Pacific Gas & Electric Co. said Tuesday that it would spend $1.5 billion of ratepayers' money to add 500 megawatts of photovoltaic power in California, one of the largest such deals in the country.
Plans call for the San Francisco utility to invest at least half of that in solar panels placed on commercial rooftops and on ground-mounted modules that PG&E would own and operate. The other half is earmarked for long-term contracts with private-sector solar companies. Those firms would build medium-size photovoltaic projects, ranging from 1 megawatt to 20 megawatts, selling the power to PG&E.
If the plan is approved by state regulators, PG&E would add around 100 megawatts of photovoltaic power annually under the deal, with completion slated for 2015. At full build-out, this patchwork is expected to generate enough electricity to supply 150,000 homes.
The program "will speed the delivery of clean, renewable energy to our customers," said Peter A. Darbee, chief executive of PG&E and its parent, PG&E Corp.
This clean energy comes at a price. Costing about 24.6 cents a kilowatt hour -- about double the price of similar contracts for conventional natural-gas-fired power -- the plan would boost the electricity bill of an average PG&E ratepayer by 32 cents a month, company officials said.
PG&E is just the latest California utility to jump into the solar business with a plan to own and operate a vast network of photovoltaic systems. Southern California Edison Co. and San Diego Gas & Electric Co. have large projects awaiting approval with the California Public Utilities Commission. Los Angeles residents will vote next month on whether to allow the L.A. Department of Water and Power to construct 400 megawatts of solar panels on their dime.
Tough state mandates require California utilities to boost their use of electricity from clean sources -- 20% by 2010 for PG&E, Edison and San Diego Gas & Electric. All are scrambling to meet the targets. Urban projects involving solar panels offer a quick way to boost their totals. The technology is proven. No new transmission is required. Construction can be completed in just months.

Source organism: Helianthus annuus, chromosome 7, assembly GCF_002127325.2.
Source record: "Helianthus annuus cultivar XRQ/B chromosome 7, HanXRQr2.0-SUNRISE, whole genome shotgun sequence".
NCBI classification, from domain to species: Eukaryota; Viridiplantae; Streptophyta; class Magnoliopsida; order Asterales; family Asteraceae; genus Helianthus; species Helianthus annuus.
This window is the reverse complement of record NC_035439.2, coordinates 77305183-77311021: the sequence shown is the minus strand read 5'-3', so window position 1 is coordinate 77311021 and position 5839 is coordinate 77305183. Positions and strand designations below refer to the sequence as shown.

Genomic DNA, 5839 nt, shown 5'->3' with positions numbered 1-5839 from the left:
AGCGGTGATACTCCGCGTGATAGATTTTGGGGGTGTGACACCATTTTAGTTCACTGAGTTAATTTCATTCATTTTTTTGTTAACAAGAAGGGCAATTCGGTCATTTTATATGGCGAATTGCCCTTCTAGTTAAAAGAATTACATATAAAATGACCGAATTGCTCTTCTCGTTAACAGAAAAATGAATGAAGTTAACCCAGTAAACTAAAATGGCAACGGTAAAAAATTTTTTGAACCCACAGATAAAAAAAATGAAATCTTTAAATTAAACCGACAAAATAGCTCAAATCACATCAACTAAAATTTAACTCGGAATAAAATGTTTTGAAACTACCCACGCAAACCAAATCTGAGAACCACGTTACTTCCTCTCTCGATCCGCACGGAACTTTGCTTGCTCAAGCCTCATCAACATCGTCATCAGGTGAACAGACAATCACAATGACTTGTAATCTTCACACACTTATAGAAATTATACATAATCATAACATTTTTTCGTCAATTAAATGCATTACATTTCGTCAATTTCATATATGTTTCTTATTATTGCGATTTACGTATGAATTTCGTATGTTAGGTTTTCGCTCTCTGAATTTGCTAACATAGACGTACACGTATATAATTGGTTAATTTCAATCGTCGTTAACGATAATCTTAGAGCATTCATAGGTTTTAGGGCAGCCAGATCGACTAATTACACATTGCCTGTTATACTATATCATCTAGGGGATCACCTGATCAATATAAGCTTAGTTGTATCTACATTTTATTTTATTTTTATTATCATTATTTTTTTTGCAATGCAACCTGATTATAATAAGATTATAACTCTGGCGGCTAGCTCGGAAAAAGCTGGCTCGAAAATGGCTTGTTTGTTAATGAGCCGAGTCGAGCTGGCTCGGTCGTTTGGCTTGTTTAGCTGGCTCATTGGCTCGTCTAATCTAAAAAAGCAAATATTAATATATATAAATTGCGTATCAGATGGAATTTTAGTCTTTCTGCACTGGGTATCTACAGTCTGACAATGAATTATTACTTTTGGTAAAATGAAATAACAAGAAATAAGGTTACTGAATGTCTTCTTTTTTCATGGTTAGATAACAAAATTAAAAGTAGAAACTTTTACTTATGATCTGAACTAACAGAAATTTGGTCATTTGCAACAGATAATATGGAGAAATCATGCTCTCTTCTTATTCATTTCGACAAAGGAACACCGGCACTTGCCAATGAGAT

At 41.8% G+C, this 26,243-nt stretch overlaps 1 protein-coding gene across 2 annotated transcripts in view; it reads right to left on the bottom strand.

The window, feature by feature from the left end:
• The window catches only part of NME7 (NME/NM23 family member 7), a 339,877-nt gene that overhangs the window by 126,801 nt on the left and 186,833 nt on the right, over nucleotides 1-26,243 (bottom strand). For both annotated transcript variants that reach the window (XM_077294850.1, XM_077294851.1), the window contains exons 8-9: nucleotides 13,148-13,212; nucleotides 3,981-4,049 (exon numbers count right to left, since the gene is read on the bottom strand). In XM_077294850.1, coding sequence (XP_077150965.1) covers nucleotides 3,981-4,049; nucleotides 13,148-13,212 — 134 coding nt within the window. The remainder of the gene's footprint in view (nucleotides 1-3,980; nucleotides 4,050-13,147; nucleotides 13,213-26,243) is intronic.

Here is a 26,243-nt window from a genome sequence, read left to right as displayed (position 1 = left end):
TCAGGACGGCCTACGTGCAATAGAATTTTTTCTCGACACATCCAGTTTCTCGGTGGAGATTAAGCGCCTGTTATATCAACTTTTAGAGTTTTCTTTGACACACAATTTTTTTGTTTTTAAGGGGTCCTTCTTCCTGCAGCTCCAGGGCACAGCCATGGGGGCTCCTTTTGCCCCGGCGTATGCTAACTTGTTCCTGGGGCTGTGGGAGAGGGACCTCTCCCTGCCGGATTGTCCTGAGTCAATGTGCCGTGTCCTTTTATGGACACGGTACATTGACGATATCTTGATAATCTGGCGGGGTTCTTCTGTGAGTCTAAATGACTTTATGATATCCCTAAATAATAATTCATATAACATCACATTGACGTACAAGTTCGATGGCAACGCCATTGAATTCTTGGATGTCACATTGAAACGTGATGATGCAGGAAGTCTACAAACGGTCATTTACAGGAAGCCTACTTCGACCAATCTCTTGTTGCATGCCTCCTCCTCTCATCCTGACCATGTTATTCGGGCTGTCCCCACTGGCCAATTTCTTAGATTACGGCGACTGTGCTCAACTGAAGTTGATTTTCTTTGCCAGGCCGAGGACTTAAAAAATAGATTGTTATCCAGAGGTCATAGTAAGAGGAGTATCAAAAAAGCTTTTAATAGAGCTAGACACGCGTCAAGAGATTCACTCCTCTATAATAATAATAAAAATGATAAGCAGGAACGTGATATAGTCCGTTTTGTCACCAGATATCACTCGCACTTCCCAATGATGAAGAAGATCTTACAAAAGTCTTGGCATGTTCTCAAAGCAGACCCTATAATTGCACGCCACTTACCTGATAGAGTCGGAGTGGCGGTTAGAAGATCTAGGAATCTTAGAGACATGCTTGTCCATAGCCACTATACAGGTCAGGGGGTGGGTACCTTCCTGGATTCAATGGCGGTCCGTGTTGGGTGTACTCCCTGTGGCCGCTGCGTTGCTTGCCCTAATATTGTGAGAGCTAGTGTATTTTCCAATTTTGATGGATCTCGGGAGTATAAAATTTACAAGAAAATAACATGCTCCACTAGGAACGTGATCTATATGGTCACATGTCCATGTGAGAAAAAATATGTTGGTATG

The utility-financed deals also underscore the toll that the U.S. credit crisis has taken on the renewable energy sector. Green start-ups are having a tough time getting financing. Analysts expect that some will go bust or will be late in delivering on contracts to provide clean electricity that utilities were counting on to meet their mandates.
Power companies, in contrast, have strong balance sheets and a captive base of ratepayers. PG&E and others are looking to taking matters into their own hands by constructing their own projects.
"With many renewable projects delayed, we can't afford business as usual," Darbee of PG&E said.
Gov. Arnold Schwarzenegger and solar industry officials praised the deal Tuesday.
However, consumer advocates have criticized these projects as too costly to ratepayers, who already are seeing rates increase for other purposes. Under a three-year deal approved last year by state regulators, PG&E is allowed to raise rates by $213 million annually through 2010.
Higher rates helped PG&E Corp. post a fourth-quarter profit that more than doubled to $517 million, the company said Tuesday. A tax settlement also helped boost earnings. For the year, the company earned $1.34 billion, up 34% from net income in 2007.
Some consumer advocates contend that customer money would be better spent boosting residential subsidies to help homeowners install solar panels to cut their utility bills, instead of asking them to pay more for utility-owned solar.
"Are we going to spend ratepayer dollars to build up the utility monopoly?" said Sheila Bowers, a Santa Monica attorney and environmental activist.